Elections Dashboard June 2024 Analysis

In the Spring of 2024, the National Task Force on Election Crises launched the Elections Dashboard, a visualization that collates news stories about past and present election-related developments, some of which could become or lay the foundation for actual election crises. Every month, the Task Force will share its analysis of prominent developments, compare the frequency and severity of developments from previous months, and highlight the top stories to watch going forward.

Each development on the Dashboard is assigned a category and a level.


  • Administration – incidents that delay or disrupt normal voting and tabulation processes and best practices

  • Mis/Disinformation – false information about elections spread either unintentionally (mis) or intentionally (dis)

  • Violence – violence and intimidation aimed at voters, election administrators, judges, or political candidates

  • Interference – bad faith efforts to manipulate an election and ultimately prevent the true election winner from taking office


  • 3 – High Concern
  • 2 – Moderate Concern
  • 1 – Low Concern
  • 0 – No Concern

Which development type was most prominent in the last month?

Over the past month, Administration has been the category with the most entries by a large margin. 

Concerns about preserving voting access and protecting voter data have been among the most frequent developments throughout the 2024 primary season.

Level 0 – A Senator in Arizona has proposed legislation to create a sortable database which would allow those with access to “could check for themselves that only eligible voters voted, see images of completed ballots, and examine how the machines counted the votes.” 

Level 1 – The Georgia legislature passed a series of election law revisions that will “change how votes are counted on ballots, create new ballot security measures, and outline the probable cause for voter eligibility challenges that have risen since the 2020 presidential election.”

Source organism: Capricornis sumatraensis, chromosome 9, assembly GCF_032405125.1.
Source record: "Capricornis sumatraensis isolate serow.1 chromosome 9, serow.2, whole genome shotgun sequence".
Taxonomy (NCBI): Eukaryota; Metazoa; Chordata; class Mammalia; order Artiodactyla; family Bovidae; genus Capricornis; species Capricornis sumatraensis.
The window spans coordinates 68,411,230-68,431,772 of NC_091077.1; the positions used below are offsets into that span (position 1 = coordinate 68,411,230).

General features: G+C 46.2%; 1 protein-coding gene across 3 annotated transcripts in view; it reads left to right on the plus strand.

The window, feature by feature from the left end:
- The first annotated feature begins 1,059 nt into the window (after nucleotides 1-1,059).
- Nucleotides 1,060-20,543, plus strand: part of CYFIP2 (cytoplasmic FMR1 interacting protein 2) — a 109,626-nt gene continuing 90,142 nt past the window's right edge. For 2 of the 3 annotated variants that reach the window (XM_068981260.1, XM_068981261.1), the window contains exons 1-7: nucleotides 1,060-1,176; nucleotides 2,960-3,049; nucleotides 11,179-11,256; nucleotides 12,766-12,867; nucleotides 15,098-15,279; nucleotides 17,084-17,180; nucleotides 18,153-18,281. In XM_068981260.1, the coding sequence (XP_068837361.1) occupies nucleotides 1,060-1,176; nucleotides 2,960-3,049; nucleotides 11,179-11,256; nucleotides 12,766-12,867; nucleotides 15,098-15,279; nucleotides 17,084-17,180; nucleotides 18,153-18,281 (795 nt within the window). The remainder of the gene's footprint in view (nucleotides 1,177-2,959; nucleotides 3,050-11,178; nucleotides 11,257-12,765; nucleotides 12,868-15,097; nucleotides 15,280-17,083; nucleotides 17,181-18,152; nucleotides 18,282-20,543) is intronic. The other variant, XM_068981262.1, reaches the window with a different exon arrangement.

Level 1 – An exchange in North Carolina between the head of the state elections board and several legislators demonstrates the tension that arises when political rhetoric shapes discussions about professional election administration.

Level 1 – After delays, in Montgomery County, Pennsylvania, 183 voters received their ballots just three days before the April 23 primary.

Level 1 – Voters with disabilities in Wisconsin filed a lawsuit which “seeks to require that electronic absentee voting be an option for people with disabilities, just as it is for military and overseas voters.”

Nonprofit and political organizations are also organizing mass challenges to voter eligibility across many of the states featured in the dashboard, which we will continue to monitor.

Have any severe developments occurred in the last month?

Most of the developments in the Elections Dashboard continue to be in the Level 0 to Level 1 range. 

The following are the Level 2 ratings from May and June: 

Level 2 – Former President Trump Won’t Commit to Accepting Wisconsin Results

As the National Task Force on Election Crises said during the 2020 election: “Any suggestion by a candidate that he or she will refuse to leave office or will otherwise interfere with the will of the people if he or she loses an election must be rejected swiftly and decisively.” Otherwise, the question of whether or not we will have a peaceful transition of power can cause uncertainty and instability.

Level 2 – Harris County, Texas Ordered to Redo 2022 Judicial Race

The paperwork issues in Harris County highlight the need for clear processes, attention to detail, and proper training so election workers can catch potential problems and verify the eligibility of every voter. In close contests, any error could be decisive, which is why safeguards are in place to catch and remedy them.

Level 2 – Delta County, Michigan Refused to Certify Vote